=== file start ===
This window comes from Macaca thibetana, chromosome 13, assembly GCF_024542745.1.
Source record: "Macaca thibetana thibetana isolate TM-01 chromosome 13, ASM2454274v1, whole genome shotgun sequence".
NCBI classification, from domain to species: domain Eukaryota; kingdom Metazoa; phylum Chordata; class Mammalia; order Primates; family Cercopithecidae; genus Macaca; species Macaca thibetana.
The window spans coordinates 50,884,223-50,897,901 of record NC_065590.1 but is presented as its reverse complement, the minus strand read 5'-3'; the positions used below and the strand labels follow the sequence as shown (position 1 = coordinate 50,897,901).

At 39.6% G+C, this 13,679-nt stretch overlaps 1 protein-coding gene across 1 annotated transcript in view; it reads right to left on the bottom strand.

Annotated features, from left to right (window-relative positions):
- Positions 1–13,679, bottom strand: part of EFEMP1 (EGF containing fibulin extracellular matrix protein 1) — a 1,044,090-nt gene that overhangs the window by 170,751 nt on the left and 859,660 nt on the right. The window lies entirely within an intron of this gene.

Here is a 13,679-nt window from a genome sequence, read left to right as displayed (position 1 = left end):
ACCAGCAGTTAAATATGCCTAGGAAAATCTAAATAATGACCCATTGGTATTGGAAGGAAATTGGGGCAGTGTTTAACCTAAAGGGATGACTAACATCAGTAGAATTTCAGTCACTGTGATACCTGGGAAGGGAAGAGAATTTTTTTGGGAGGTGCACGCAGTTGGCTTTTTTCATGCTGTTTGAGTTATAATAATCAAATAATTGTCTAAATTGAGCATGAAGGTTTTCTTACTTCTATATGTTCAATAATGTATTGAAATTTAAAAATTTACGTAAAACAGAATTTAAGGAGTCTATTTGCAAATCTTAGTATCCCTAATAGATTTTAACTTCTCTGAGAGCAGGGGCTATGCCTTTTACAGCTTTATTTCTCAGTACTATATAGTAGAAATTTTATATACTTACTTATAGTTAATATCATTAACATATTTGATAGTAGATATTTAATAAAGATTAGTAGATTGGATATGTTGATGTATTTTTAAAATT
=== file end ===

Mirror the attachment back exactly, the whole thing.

This window comes from Macaca thibetana, chromosome 13, assembly GCF_024542745.1.
Source record: "Macaca thibetana thibetana isolate TM-01 chromosome 13, ASM2454274v1, whole genome shotgun sequence".
NCBI classification, from domain to species: domain Eukaryota; kingdom Metazoa; phylum Chordata; class Mammalia; order Primates; family Cercopithecidae; genus Macaca; species Macaca thibetana.
The window spans coordinates 50,884,223-50,897,901 of record NC_065590.1 but is presented as its reverse complement, the minus strand read 5'-3'; the positions used below and the strand labels follow the sequence as shown (position 1 = coordinate 50,897,901).

At 39.6% G+C, this 13,679-nt stretch overlaps 1 protein-coding gene across 1 annotated transcript in view; it reads right to left on the bottom strand.

Annotated features, from left to right (window-relative positions):
- Positions 1–13,679, bottom strand: part of EFEMP1 (EGF containing fibulin extracellular matrix protein 1) — a 1,044,090-nt gene that overhangs the window by 170,751 nt on the left and 859,660 nt on the right. The window lies entirely within an intron of this gene.

Here is a 13,679-nt window from a genome sequence, read left to right as displayed (position 1 = left end):
ACCAGCAGTTAAATATGCCTAGGAAAATCTAAATAATGACCCATTGGTATTGGAAGGAAATTGGGGCAGTGTTTAACCTAAAGGGATGACTAACATCAGTAGAATTTCAGTCACTGTGATACCTGGGAAGGGAAGAGAATTTTTTTGGGAGGTGCACGCAGTTGGCTTTTTTCATGCTGTTTGAGTTATAATAATCAAATAATTGTCTAAATTGAGCATGAAGGTTTTCTTACTTCTATATGTTCAATAATGTATTGAAATTTAAAAATTTACGTAAAACAGAATTTAAGGAGTCTATTTGCAAATCTTAGTATCCCTAATAGATTTTAACTTCTCTGAGAGCAGGGGCTATGCCTTTTACAGCTTTATTTCTCAGTACTATATAGTAGAAATTTTATATACTTACTTATAGTTAATATCATTAACATATTTGATAGTAGATATTTAATAAAGATTAGTAGATTGGATATGTTGATGTATTTTTAAAATT